At about the same time, the Mexican government was receiving a growing number of threats from guerilla dissidents and the forerunners of drug cartels. Cooperating with the US became dangerous. For their safety and protection, Mexican officials began cooperating with the cartels. A new form of government corruption was born. Tensions grew between the US and Mexico over drug, border and immigration issues.
It should be mentioned that drug trafficking was not limited to the US and/or Mexico. It had become a worldwide problem. In fact, a Global War on Drugs was declared in 1971. But the US had another war on which to focus…Vietnam…and couldn’t supply the time and manpower to effectively fight drug traffickers.
In hindsight, it would seem this would have been the time—when drugs and drug traffickers were added to the mix, over-shadowing the hard-working Latino laborers coming to the US—to do something strong, drastic, and effective in preventing continued uncontrolled entry into the US from Latin America. This would have been the time to stem the growing flood of “illegal aliens” who entered the US without going through the system, any system. But the US does not operate that way. The US is, and generally has been in modern times, reactive, not proactive in problem solving. Therefore, as a result of decades of pussy-footing, missed opportunities, and failing to think outside-the-nine-dots, Donald Trump, when he became some peoples’ president, over-reacted to the double-headed problem of needy humans and illegal drugs by attempting to build a symbolic, but penetrative wall. And separating children from their families. And jailing desperate people seeking the kindness of strangers.
What would have happened if, after failures in Korea and Vietnam, the US government and its military reassessed their priorities and visions? What would have happened if US officials stopped trying to force America’s version of democracy on cultures in which it would not work? What would have happened if President Nixon, Ford, Carter or Reagan had brought our troops stateside from the far-corners of the world and ordered them to defend our borders, to remind them that they are a part of the Department of Defense, not offense? What would have happened if we had built a very deep-set, tall wall or barrier along our southern border then, at a much lower cost, and created one or two sufficiently staffed crossing sites per state where proper vetting could occur? What if housing, food, showers, and medical care were provided in case the investigating took several days as computers and phone systems were not as sophisticated as they are now? What if armed American military with some knowledge of Spanish and trained to calmly deal with people unlike themselves lined the border behind the fence, not to kill illegal border-crossers, but to escort them to proper entry points? That final image, I am certain, will freak out some people. But, in Mexico, armed military and police are a common sight where needed and it doesn’t feel like a threat, either to people or freedom.
How many ill-intentioned aliens, “undesirables,” or criminals would challenge the armed US military facing them? How many would cooperate and go through a systematic third-degree to enter the US? Very few, if any. Only those with good intentions, clean records, and no options would endure that security system. Those foreigners fearing questions, vetting, interviews, searches, and investigations would turn back or refuse to cooperate and they would be sent back.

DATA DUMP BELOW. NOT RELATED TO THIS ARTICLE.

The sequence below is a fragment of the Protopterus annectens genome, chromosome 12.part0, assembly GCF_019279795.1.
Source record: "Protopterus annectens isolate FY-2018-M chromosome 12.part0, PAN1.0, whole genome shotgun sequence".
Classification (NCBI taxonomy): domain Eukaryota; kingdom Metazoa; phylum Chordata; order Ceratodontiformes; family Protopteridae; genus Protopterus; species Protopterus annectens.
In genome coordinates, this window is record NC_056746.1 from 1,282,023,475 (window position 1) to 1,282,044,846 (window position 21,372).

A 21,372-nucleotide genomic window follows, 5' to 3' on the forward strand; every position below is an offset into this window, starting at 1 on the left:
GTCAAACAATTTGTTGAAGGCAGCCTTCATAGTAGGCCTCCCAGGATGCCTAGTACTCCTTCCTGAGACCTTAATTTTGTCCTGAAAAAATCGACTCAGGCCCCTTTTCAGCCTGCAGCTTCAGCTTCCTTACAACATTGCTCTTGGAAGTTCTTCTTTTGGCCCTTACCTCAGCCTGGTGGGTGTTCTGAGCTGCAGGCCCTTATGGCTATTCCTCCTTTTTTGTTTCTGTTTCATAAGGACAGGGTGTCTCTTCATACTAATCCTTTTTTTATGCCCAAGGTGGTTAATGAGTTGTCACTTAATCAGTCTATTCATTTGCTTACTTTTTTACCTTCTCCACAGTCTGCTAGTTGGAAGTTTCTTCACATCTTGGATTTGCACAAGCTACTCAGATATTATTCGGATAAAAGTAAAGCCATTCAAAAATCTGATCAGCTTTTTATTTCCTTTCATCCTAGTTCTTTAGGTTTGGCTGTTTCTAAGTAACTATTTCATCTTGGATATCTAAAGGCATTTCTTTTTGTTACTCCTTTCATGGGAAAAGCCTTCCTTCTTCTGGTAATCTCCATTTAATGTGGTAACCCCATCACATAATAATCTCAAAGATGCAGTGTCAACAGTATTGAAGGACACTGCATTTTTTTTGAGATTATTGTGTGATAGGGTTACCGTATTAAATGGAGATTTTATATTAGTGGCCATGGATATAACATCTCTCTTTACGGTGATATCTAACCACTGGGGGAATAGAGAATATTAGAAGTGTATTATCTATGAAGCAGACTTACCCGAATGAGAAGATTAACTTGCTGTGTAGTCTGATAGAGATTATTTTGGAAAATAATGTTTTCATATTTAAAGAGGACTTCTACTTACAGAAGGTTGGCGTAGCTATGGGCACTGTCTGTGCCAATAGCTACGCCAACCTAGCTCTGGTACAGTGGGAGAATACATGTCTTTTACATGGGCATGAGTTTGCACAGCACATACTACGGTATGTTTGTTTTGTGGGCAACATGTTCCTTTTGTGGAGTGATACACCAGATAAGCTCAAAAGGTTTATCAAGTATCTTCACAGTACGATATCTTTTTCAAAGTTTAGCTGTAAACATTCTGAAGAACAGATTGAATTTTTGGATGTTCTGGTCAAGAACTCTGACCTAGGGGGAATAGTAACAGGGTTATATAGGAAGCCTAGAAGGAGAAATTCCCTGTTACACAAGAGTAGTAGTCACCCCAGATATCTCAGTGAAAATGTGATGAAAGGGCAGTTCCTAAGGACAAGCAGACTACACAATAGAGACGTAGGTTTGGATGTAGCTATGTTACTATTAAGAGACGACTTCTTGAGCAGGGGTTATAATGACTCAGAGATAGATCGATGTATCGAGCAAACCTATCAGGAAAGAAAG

Meanwhile, the US soldiers, since they are on home soil, would be closer to their families. Perhaps, nearby housing even would be provided. After all, until Trump, the Republican Party had been the champion of “family values,” while Democrats traditionally had been focused on the needs, physical and psychological, of the people. What if the US military, stationed along our borders—Canada is a part of this, too—and not in a foreign land, could spend their pay boosting the US economy? If we had done any of this in the 1970s or ’80s, we could have avoided the horrible, inhumane events happening along our southern border today. Imagine, with the advancements in computers and phones, how quickly the vetting could be done today.
A simplistic, unrealistic, naïve remedy? Perhaps. But that which has been tried, hasn’t work. If the US government had been serious about fixing its border problems, it should have been more aggressive, daring, and innovative in its attempts to stop an already difficult situation from getting out of hand.
Therefore, now, decades after the problems at the US’s southern border began, after several presidents and congresses could have done something organized, civil, humane, and effective against border-crossers, whether criminal or desperate law-abiding people, Donald Trump, with his heart the size of a termite’s hemorrhoid and a brain the size of that termite’s dick, separates small children from their parents, houses them in institutional conditions, and causes life-long traumas.
I watch from the interior of Mexico with embarrassment. I am ashamed to say I am an American. I am disgusted that a man so horrible, so heartless, could be president. I am beyond angry that about one-third of the US population still supports that madman and this action. I am furious at spineless, morality-challenged elected Republicans who rationalize Trumps behavior, actions, and choices, without challenging him, because, in their world, political party comes before country or humanity.
And I am dumbfounded that they don’t hear little Luis or his mother Eleanora Ramirez cry.